The record before us reveals the following pertinent facts. On December 25, 1994, Mrs. Hawes gave birth to stillborn identical twins by emergency C-section. The twins had died in utero one to two days earlier. One of appellants' experts, Dr. Janice Marie Lage, Vice Chairman of the Department of Pathology and Professor of Pathology, with expertise in obstetrical and perinatal pathology, at the Georgetown University Medical School, attributed the twins' death to twin-to-twin transfusion syndrome, which in essence, means that one twin was drained of fluid by the other, and the second twin suffered from fluid overload from the first twin. *fn1

The case centered on the proper course of care and treatment for identical twins exposed to a risk of twin-to-twin transfusion syndrome, as well as a risk of intrauterine growth retardation. Dr. Chua initially provided care for Mrs. Hawes, who was diagnosed with the twin pregnancy on July 18, 1994. By November 1994, Dr. Chua's associate, Dr. Kleiman had assumed primary responsibility for Mrs. Hawes' care.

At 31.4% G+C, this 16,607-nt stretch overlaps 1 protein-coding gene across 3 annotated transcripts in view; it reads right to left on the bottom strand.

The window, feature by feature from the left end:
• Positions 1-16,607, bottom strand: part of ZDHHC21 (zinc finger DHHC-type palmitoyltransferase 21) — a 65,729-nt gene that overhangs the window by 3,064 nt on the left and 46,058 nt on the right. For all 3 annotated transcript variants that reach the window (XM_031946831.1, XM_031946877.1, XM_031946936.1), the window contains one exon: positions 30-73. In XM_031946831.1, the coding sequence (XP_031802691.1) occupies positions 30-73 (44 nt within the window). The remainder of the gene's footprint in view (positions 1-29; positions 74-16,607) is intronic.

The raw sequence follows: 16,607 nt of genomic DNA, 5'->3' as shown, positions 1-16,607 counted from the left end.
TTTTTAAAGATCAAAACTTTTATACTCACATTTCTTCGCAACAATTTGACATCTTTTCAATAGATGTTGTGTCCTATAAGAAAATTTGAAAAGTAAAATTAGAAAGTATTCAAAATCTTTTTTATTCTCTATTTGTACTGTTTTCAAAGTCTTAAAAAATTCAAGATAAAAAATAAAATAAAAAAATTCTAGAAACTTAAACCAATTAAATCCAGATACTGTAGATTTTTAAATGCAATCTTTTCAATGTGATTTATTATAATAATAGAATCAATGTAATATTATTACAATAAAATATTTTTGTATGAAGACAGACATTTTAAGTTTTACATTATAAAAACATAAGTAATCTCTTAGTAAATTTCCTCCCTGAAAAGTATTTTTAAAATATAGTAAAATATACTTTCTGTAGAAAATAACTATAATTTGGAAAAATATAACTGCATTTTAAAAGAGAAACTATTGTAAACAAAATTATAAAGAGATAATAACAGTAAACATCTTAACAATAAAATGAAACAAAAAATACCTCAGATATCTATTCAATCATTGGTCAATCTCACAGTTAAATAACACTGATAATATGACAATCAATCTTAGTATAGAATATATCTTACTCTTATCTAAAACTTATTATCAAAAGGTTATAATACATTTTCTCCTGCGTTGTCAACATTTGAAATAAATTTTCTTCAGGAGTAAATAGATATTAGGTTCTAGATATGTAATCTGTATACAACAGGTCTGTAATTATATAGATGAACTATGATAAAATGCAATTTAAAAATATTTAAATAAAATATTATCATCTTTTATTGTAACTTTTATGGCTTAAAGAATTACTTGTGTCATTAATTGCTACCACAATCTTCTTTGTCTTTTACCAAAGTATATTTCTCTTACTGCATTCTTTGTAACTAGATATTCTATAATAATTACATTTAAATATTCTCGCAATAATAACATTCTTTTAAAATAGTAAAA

On November 29, 1994, when the twins were about 31 weeks into their fetal development, an in-office sonogram suggested that they were not developing properly when compared with a November 16th sonogram. A December 6th sonogram, performed at 32 weeks of growth by the Washington Radiology Associates, continued to show growth problems for the twins; they were getting smaller. No decision was made to hospitalize Mrs. Hawes or to deliver the babies, despite the results of the December 6th sonogram. *fn2

A complete biophysical profile, including a sonogram, was ordered on December 13th. However, the complete biophysical profile was never done. *fn3 Dr. Kleiman became concerned for Mrs. Hawes' pregnancy and arranged for home uterine contraction monitoring. Dr. Kleiman also prescribed a medication, terbutaline, to prevent premature contractions. When the monitoring device showed a lot of contractions, Mrs. Hawes was told to return to Dr. Kleiman's office on December 15th. On that day, she complained of pain, and another in-office sonogram was done. Mrs. Hawes was not hospitalized, and the twins were not delivered. After December 15th, no other sonogram was performed in-office, or by the Washington Radiology Associates. *fn4